Journalist shares his stark view on war

December 06, 2005|By MICHAEL OLESKER

Seymour M. Hersh, the famous investigative reporter, brought the fighting in Iraq into the halls of the Park School the other day. Nobody there got wounded, unless they imagined themselves a few years into the future. Hersh, the man who delivered some of the worst news out of Vietnam three decades ago and some of the worst news out of today's Middle East, painted a pretty bleak picture.

"You guys," he said, gesturing to an auditorium packed with about 250 upper-school students, "are going to be the generation that has to clean up our mess. We're leaving you with a real bad time."

The big room was silent. No shifting in seats, no whispered conversations. Hersh, in a dark suit with his necktie askew and his gray hair slightly disheveled, spoke rapidly, like a man in a big hurry. Which bad news should he deliver first? The war? The political conniving and cowardice in Washington? Sometimes he seemed to free-associate among disasters.

He talked about thousands of soldiers coming home with "catastrophic wounds." He described a president, George W. Bush, as "somebody who's not moved by information" but sees himself as God's special emissary to bring democracy to the Middle East.

"The good news," Hersh said, "is that there are only 1,143 more days of the Bush administration. And, tomorrow morning, when we wake up, there'll be one less day." Going into Baghdad, said Hersh, "was the single worst mistake any U.S. president ever made."

But Hersh wasn't blaming Bush alone. The Democrats, he said, "haven't come up with any platform ... Murtha gives a speech saying we've got to get out of Iraq, and every liberal Democrat runs for the door ... The four-star generals are so afraid that it's scandalous ... The lack of political courage in America is pretty amazing."

Murtha is Rep. John Murtha of Pennsylvania, the senior Democrat on the House Defense Appropriations Subcommittee. In his famous Nov. 17 speech, Murtha reported that the number of attacks in Iraq has increased from 150 a week to more than 700 a week in the past year. He said that an estimated 50,000 American soldiers will suffer from "what I call battle fatigue."

Murtha, said Hersh, "is totally pro-military. The four-star generals go to him. For him to go public is a death knell for this war. It tells you what the generals really think."

Hersh appeared as part of Park School's resident journalist program, now in its eighth year, in which prominent national journalists are brought in through a foundation established by Robert L. Weinberg, the father of a former Park School student.

His speech echoed a story in last week's New Yorker magazine, in which Hersh wrote: "Current and former military and intelligence officials have told me that the President remains convinced that it is his personal mission to bring democracy to Iraq, and that he is impervious to political pressure, even from fellow Republicans. They also say that he disparages any information that conflicts with his view of how the war is proceeding."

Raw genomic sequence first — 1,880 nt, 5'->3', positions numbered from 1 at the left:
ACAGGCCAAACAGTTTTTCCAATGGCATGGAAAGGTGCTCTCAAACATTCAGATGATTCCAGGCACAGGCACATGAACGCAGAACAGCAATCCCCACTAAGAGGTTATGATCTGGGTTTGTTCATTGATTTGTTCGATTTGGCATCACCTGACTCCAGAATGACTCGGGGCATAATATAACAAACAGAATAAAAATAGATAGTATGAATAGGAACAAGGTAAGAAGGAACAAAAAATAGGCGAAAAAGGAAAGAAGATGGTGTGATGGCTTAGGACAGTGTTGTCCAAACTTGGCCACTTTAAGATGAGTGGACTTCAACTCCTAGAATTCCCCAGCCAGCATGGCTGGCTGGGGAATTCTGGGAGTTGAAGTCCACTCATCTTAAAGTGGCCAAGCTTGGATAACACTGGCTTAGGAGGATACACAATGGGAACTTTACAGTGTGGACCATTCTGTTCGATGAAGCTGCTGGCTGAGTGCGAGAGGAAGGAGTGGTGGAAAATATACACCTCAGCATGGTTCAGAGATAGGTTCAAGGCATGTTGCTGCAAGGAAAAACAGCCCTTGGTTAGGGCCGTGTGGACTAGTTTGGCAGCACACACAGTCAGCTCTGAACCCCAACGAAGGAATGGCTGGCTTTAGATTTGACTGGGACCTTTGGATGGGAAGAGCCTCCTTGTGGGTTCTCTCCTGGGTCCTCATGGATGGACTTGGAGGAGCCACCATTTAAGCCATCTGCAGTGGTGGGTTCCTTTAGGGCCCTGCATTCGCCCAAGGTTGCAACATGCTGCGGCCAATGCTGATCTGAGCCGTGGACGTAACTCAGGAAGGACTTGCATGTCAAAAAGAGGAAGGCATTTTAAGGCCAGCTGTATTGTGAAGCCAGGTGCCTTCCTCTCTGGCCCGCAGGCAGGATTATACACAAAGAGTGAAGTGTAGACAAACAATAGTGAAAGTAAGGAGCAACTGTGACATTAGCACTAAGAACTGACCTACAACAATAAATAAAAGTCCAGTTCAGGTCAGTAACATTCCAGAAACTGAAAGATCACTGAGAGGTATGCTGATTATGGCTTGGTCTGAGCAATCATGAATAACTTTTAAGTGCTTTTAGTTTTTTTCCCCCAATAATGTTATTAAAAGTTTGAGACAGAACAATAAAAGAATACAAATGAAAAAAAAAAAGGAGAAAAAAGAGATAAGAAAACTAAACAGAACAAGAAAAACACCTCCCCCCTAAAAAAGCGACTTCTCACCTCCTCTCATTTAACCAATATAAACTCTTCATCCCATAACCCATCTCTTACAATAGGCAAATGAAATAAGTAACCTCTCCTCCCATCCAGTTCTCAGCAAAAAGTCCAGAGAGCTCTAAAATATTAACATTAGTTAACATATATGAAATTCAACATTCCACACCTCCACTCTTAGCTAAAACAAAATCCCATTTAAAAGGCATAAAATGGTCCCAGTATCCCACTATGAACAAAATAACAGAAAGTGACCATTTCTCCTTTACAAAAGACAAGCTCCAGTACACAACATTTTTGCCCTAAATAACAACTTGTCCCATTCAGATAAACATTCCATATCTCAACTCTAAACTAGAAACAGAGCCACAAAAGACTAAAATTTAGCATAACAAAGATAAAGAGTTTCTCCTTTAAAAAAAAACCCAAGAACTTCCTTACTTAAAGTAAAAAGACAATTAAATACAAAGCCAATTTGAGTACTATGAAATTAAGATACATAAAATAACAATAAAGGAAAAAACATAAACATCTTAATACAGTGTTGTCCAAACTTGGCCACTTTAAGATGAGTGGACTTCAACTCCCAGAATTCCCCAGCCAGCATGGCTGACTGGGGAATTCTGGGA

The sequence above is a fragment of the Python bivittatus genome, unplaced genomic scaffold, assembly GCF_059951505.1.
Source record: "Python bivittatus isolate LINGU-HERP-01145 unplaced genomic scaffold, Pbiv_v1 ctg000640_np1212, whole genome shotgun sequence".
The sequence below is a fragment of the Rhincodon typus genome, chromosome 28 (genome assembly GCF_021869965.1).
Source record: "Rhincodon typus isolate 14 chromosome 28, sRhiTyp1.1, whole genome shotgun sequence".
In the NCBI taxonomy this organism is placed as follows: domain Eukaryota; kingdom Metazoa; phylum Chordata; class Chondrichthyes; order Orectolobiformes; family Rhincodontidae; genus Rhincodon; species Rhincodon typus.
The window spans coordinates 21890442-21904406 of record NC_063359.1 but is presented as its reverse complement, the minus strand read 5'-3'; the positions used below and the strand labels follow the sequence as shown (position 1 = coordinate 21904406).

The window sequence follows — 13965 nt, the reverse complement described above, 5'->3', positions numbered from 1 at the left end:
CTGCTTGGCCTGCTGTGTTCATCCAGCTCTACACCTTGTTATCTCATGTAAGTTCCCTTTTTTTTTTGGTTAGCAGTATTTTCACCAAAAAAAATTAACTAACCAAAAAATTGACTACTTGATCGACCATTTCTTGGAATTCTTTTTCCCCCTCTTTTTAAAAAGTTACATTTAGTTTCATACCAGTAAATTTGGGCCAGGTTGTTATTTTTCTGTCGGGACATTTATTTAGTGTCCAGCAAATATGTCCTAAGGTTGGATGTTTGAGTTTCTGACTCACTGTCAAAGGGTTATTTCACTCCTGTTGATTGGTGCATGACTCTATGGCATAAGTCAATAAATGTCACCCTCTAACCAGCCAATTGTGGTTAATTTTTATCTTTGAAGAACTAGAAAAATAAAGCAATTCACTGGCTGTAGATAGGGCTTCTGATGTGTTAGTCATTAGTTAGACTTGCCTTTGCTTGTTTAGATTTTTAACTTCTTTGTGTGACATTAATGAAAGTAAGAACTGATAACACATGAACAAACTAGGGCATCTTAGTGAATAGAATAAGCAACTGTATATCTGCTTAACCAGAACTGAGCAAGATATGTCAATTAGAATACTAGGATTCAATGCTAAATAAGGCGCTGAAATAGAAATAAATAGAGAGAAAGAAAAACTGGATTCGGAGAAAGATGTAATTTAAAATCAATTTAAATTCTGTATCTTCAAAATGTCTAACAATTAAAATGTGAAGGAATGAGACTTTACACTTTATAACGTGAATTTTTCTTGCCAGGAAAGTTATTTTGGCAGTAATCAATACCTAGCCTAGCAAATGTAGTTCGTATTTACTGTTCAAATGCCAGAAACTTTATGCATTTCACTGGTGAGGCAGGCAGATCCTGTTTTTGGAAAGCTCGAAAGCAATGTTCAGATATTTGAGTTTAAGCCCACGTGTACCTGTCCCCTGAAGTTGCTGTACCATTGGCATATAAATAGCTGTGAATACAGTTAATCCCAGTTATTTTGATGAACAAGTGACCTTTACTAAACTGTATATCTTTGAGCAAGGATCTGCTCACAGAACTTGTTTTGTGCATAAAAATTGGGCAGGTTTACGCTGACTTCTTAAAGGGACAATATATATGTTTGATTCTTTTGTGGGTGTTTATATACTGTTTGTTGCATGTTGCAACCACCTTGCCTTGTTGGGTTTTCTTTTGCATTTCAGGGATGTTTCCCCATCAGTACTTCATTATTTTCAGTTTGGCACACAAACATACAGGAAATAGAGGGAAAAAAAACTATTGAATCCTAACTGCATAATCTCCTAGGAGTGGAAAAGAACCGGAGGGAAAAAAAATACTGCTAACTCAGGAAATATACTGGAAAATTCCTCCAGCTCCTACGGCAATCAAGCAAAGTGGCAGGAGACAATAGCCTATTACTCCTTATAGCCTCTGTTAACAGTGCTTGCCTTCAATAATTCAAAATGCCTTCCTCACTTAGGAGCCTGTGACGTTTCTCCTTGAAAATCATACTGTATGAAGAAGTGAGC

He quotes Michael O'Hanlon, a specialist on military issues at the Brookings Institution, saying, "The people in the institutional Army feel they don't have the luxury of deciding troop levels, or even participating in the debate. They're planning on staying the course until 2009." That would mean "some troops would be compelled to serve fourth and fifth tours of combat by 2007 and 2008, which could have serious consequences for morale and competency levels," Hersh wrote.

Most of these Park School students will have graduated by then. There is no military draft - not yet, anyway. But American troops are spread so thin, Hersh said, that "they're cooked. The Army can't get people to go in."

It was Hersh, in the midst of Vietnam, who first brought America a new and disturbing image of its combat troops. They weren't handing out candy bars to the vanquished, they were massacring innocents at the village of My Lai. And it was Hersh who brought us some of the most disturbing images of this generation's soldiers, turning the torture of prisoners at Abu Ghraib prison into a party atmosphere, complete with photos that blackened America's image across the globe.

"That's going to ruin us in the Arab world," Hersh said. "We're fighting for their hearts and minds, and this happens ... What we've done in those prisons is assure a lifetime of resistance and insurgence ... and Bush knew about this torture. He didn't authorize it, but he found out back on Jan. 22, and he did nothing. He knew about systematic abuse. And he did nothing to stop it when he found out."

But Democrats are guilty of their own silence: They've offered no alternative to Bush's war plans. Hersh offered two alternatives: "Everybody get out by midnight tonight. Or, everybody get out by midnight tomorrow. Because we're not going to win the war. And these people who say the Islamic terrorists will then run over us? Please. America is always going to be powerful. But we can't win, we're not winning, and we've got to get out."

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